And that’s basically it. Matches play out along this basic formula for anywhere from 20-60 minutes, but the actual course of each battle is utterly unique to the heroes and players involved. For the most part, players will fall into a series of loosely defined roles like “carries” (who require huge amounts of gold and experience to become useful but who ultimately carry the team to victory), “supports” (who typically possess the most spell power early on and can dedicate their gold to buying helpful items for the rest of the team), “cores” (a dependable hero something like a carry who requires less babysitting but doesn’t scale as well in the late game), and “tanks” (especially in the early years of Dota, a hefty damage sponge in the vein of a World of Warcraft tank, but typically with a strong disabling spell or two). Victory requires not only strong performance in each of these roles but constant, constructive communication among team members. There are no lone wolves in Dota, other than dead ones. The team that trusts and cooperates with one another more cohesively is almost always the team who will win.

Trust me, something really cool just happened in this one.

It’s difficult to describe in writing - hell, in anything less than many hours of firsthand experience - exactly what makes this formula so compelling, or why Dota does it so well. For one thing, it can be almost incomparably frustrating. A game that requires you to invest as much as an hour of uninterrupted time, the fun of which is wholly contingent on you and four other (often anonymous) teammates getting along in the midst of a struggle, leads either to tremendous thrill and satisfaction or to outrage rage and irritation. Small wonder that the lower ranks of Dota’s public matchmaking have a (partly deserved) reputation for housing some of the most toxic human interactions on the internet.

Jakiro is a two-headed fire-and-ice-breathing dragon. Yes, he cracks lots of silly temperature-related puns.
Everyone cracks puns.

But when everything goes right - when you find yourself matched with friends or friendly strangers, when you’re each giving your all and playing your part, and when you find yourself learning and improving not only in victory but from defeat - when all those stars align, you discover in Dota the most transcendent moments in multiplayer gaming. The learning curve is brutal, and even with Reborn’s much-improved tutorials Dota often requires an investment of dozens of hours before the fun sets in and hundreds before a player reaches basic competency with a handful of heroes. As with Dark Souls, the fact that so many of us endured through that and have remained loyal players for years is a testament to just how worthwhile the journey can be.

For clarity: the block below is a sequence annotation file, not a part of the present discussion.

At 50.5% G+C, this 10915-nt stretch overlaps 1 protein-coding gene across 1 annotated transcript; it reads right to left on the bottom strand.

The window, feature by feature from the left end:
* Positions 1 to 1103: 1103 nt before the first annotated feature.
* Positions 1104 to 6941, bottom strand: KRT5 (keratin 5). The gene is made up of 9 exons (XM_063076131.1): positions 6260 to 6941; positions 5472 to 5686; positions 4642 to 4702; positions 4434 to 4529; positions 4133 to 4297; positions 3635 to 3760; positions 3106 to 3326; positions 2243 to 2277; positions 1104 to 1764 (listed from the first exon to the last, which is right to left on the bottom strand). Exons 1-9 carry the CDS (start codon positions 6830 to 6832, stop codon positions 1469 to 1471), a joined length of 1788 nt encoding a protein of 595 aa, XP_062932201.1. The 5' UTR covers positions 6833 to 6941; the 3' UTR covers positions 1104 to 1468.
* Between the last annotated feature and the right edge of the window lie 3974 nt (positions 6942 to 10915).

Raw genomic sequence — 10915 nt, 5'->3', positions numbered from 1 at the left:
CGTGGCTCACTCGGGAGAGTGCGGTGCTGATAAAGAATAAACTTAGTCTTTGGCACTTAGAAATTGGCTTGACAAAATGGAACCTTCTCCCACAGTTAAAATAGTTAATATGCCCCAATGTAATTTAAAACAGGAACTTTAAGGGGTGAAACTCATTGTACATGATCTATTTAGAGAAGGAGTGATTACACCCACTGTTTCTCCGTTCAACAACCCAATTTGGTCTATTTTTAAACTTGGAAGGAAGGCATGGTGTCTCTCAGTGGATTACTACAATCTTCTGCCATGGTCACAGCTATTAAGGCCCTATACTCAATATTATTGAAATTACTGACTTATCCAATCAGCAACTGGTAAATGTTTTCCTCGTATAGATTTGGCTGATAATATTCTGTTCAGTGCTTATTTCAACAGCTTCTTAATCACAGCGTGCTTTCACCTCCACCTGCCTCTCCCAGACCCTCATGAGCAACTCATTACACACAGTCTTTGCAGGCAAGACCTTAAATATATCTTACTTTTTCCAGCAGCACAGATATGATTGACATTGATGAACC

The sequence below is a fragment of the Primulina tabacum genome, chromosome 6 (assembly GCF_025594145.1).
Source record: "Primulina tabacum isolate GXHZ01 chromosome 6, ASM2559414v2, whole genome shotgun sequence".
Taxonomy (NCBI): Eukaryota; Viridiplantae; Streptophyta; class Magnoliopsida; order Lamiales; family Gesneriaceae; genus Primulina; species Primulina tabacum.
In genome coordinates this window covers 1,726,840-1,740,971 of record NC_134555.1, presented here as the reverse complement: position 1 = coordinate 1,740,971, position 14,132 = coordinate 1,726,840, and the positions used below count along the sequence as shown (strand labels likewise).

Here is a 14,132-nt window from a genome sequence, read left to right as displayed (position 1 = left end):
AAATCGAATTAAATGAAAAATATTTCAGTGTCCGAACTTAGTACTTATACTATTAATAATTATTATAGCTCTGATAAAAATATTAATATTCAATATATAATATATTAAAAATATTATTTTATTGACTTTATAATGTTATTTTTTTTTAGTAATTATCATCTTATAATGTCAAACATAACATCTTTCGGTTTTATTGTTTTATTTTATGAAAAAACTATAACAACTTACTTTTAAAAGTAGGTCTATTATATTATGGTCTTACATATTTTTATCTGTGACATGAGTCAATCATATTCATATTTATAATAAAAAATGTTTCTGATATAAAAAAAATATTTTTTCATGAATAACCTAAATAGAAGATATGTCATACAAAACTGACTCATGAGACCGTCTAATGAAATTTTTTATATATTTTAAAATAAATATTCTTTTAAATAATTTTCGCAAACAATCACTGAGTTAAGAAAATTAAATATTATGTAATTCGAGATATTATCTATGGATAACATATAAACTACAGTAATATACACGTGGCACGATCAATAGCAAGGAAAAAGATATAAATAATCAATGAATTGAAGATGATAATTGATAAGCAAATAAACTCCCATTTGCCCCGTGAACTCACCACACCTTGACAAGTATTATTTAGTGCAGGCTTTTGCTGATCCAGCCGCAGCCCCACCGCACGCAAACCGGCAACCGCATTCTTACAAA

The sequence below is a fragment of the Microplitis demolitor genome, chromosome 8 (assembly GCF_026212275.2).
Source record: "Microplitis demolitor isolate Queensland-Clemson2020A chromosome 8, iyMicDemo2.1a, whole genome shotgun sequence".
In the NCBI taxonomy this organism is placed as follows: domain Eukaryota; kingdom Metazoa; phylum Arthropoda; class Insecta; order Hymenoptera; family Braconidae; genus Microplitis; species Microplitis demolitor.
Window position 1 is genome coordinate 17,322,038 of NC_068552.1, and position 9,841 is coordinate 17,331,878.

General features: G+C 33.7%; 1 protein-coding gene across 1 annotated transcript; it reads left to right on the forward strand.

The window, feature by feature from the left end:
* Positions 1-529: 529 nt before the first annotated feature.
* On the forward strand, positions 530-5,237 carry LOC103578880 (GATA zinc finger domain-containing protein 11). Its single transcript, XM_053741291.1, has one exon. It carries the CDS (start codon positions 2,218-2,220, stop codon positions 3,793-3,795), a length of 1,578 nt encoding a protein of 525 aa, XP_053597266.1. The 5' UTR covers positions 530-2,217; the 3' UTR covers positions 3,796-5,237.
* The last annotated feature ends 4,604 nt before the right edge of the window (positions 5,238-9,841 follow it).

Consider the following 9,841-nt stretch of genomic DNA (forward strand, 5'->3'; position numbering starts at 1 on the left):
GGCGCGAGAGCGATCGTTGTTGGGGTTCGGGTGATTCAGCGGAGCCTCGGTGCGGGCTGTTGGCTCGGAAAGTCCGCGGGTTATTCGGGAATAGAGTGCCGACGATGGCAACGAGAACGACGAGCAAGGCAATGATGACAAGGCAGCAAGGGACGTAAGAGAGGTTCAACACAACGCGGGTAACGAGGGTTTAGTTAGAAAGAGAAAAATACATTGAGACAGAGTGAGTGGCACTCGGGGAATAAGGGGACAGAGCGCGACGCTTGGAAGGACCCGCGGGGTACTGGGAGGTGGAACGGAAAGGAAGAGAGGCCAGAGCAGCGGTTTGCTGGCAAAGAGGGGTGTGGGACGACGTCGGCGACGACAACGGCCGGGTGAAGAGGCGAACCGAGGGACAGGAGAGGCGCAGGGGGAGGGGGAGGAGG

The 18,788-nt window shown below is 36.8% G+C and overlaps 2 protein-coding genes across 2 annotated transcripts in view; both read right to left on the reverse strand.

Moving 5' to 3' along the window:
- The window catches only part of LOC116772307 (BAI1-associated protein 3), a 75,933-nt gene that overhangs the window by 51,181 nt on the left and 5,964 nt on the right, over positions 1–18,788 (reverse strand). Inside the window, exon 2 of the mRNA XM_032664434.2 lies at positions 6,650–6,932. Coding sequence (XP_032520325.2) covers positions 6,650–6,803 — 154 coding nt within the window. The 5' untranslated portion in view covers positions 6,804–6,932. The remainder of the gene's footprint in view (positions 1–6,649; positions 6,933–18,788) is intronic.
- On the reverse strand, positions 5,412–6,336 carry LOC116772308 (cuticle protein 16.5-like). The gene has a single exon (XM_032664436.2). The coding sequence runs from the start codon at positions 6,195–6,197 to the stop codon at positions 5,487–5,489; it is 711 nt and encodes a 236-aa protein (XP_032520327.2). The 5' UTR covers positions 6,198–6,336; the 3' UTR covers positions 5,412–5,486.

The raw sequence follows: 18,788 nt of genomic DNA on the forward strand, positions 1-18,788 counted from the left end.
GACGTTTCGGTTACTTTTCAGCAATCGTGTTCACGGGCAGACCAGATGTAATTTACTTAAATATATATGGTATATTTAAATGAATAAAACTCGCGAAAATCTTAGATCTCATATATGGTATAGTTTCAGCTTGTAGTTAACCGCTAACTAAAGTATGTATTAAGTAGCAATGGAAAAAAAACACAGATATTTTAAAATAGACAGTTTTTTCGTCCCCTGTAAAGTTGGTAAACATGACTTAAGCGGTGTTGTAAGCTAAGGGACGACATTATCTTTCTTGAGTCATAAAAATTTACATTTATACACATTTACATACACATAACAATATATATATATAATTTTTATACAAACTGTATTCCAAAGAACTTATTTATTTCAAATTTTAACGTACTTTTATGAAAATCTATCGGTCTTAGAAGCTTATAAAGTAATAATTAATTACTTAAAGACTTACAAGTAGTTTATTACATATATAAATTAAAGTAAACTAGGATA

“Undying” is more or less always a misnomer in Dota.

Dota’s community at their best moments are what elevate the meta experience of the game to those heights. The game’s history as a community mod with sequential authorship and just goes to show how tightly jolly cooperation is wound in its DNA. That legacy received new life in this year’s Reborn update, which in addition to numerous client improvements reintroduced a version of the Warcraft World Editor that made mods like Dota possible in the first place. In just the few short months since its arrival, the modding community has used the Reborn editor to recreate hundreds of classic Dota 1 mods and game modes as well as dozens of entertaining new ones. Now after ending a particularly draining match players can jump into a far more casual round of co-op Spin Tower Defense, a chaotic 3-team king of the hill game of Overthrow, a zany 10 vs. 10 variant of Dota itself, or any endless number of mini (and not so mini) games created by the community using the Reborn toolset. If this is what the community could accomplish in just half a year with Valve’s new toy of, and if the old Warcraft mod scene that spawned Dota itself is any guide, then we can probably expect even greater things to grow out of Reborn in the coming years.

And to think in a few moments they’ll be screaming racial epithets at each other.

So, there you have it. It’s a touch odd to be discussing Dota 2 as a 2015 game of the year, given its decade of life. But between the Reborn reboot, the unparalleled spectacle of the International 5, and the big return of the Dota mod scene, this is Dota’s year in a lot of ways, and as appropriate a time as ever to give it its due. It may not be for everyone, but for those who know Dota and love it, there’s nothing else quite like it.

Oh, and did I mention it’s free?

Don’t worry, there are plenty of ludicrous hats to buy.